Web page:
Marques of Distinction - McLaren

By: Unique Cars magazine

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The death in 1970 of Bruce McLaren did little to slow development of the competition cars that immortalised his name

From the archives: Unique Cars #279, Oct/Nov 2007

New Zealand-born McLaren had been a front-running Formula One driver for almost a decade before building and racing his own F1 car. The Ford-engined M2B failed to finish its first event at Monaco in 1966 but within eight years the team was winning races across the world and in a range of motor sporting categories.

Recruitment of Emerson Fittipaldi to the Formula One team in 1974 brought immediate success – a World Drivers’ Championship for Fittipaldi and the first of eight Constructors’ Championships for McLaren.

Even greater success had already been enjoyed in the US, where McLaren cars dominated Canadian-American Challenge Cup (CanAm) sports car events.

Two cars contested the inaugural series in 1966, driven by McLaren and fellow New Zealander Chris Amon. For 1967, Amon’s seat was taken by soon-to-be Formula One Champion Denny Hulme and the team recorded the first in its unbroken sequence of five CanAm titles.

Just as McLaren’s CanAm involvement began to wane, its success in the arena of North American open-wheel racing was taking flight. McLaren’s inaugural Indianapolis 500 victory came in 1972, followed by further wins in 1974 and 1976. The first of these was an extraordinary result for the brand, with driver Johnny Rutherford coming from 25th on the grid to win.

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Throughout the 1970s, McLaren’s focus on Formula One dominance was maintained. Association with British racer James Hunt secured the 1976 Drivers’ Championship before the brand joined the ranks of F1 turbo cars with its Porsche-powered MP4/2.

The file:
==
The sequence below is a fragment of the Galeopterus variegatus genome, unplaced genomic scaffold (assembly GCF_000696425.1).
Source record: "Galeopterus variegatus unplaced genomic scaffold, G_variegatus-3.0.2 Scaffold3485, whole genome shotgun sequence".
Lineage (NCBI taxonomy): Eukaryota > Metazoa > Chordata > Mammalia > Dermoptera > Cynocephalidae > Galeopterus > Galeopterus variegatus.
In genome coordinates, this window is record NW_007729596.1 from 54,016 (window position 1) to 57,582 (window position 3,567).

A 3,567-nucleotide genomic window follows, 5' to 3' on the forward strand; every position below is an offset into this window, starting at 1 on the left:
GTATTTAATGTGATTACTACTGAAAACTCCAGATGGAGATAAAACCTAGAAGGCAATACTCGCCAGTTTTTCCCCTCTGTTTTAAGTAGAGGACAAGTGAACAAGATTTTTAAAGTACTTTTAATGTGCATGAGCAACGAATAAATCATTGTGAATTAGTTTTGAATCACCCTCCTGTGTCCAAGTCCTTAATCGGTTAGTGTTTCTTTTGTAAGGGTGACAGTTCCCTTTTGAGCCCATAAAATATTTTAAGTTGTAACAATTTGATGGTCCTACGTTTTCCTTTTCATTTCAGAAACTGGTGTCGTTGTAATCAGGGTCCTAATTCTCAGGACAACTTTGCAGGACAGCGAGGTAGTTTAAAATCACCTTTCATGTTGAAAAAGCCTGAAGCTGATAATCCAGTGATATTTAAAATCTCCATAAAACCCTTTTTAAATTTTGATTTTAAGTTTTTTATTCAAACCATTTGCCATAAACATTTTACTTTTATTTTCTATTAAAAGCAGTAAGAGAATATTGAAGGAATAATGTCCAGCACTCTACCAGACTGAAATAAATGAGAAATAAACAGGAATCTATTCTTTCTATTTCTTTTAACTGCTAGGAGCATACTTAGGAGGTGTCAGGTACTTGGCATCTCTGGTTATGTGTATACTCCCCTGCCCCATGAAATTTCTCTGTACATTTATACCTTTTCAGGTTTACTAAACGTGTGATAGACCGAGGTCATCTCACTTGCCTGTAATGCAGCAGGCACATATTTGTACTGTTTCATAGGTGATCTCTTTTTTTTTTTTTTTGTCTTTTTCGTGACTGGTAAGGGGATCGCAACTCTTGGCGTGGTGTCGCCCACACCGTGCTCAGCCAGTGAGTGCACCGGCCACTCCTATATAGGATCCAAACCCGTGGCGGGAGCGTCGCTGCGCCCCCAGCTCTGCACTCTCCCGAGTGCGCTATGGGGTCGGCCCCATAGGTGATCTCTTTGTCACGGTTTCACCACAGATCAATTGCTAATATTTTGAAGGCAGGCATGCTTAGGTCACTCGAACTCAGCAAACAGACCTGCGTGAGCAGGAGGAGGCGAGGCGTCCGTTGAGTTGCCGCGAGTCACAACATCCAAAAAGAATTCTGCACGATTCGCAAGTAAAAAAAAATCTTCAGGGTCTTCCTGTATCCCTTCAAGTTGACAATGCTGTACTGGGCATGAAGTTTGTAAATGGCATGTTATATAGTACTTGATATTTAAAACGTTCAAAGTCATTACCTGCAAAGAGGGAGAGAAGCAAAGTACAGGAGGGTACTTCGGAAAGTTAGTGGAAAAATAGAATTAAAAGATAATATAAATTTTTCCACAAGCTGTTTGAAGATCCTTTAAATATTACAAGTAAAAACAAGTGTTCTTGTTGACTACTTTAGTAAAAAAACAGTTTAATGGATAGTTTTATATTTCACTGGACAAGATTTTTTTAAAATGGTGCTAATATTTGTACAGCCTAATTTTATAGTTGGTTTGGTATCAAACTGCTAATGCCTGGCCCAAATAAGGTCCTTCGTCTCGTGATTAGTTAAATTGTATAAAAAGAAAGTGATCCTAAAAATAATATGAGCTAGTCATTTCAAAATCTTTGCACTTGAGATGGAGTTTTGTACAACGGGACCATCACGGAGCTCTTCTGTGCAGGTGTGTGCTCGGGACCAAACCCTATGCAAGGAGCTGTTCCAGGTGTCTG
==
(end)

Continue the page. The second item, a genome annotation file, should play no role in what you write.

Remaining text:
As the 20th Century drew to a close, McLaren continued to attract drivers of exceptional quality. Between 1984 – the year that Niki Lauda beat Alain Prost by half a point for the Drivers’ title – and 1999, McLarens driven by Prost, Ayrton Senna and Mika Hakkinen recorded eight Drivers’ and six Constructors’ titles.

While associated with Mercedes-Benz for its F1 engines, McLaren’s trip into the previously untravelled territory of Le Mans sports car racing, where an F1 GTR won the 1995 race at its first attempt, was powered by a BMW V12.

A limited number of road-going F1s were built, one of which was famously crashed by actor Rowan ‘Mr Bean’ Atkinson. The company maintains a presence in the arena of ultra-exotic Grand Touring cars via the SLR and SLR 722 coupes which were designed by McLaren and are built on behalf of Mercedes-Benz at the McLaren Technology Centre.



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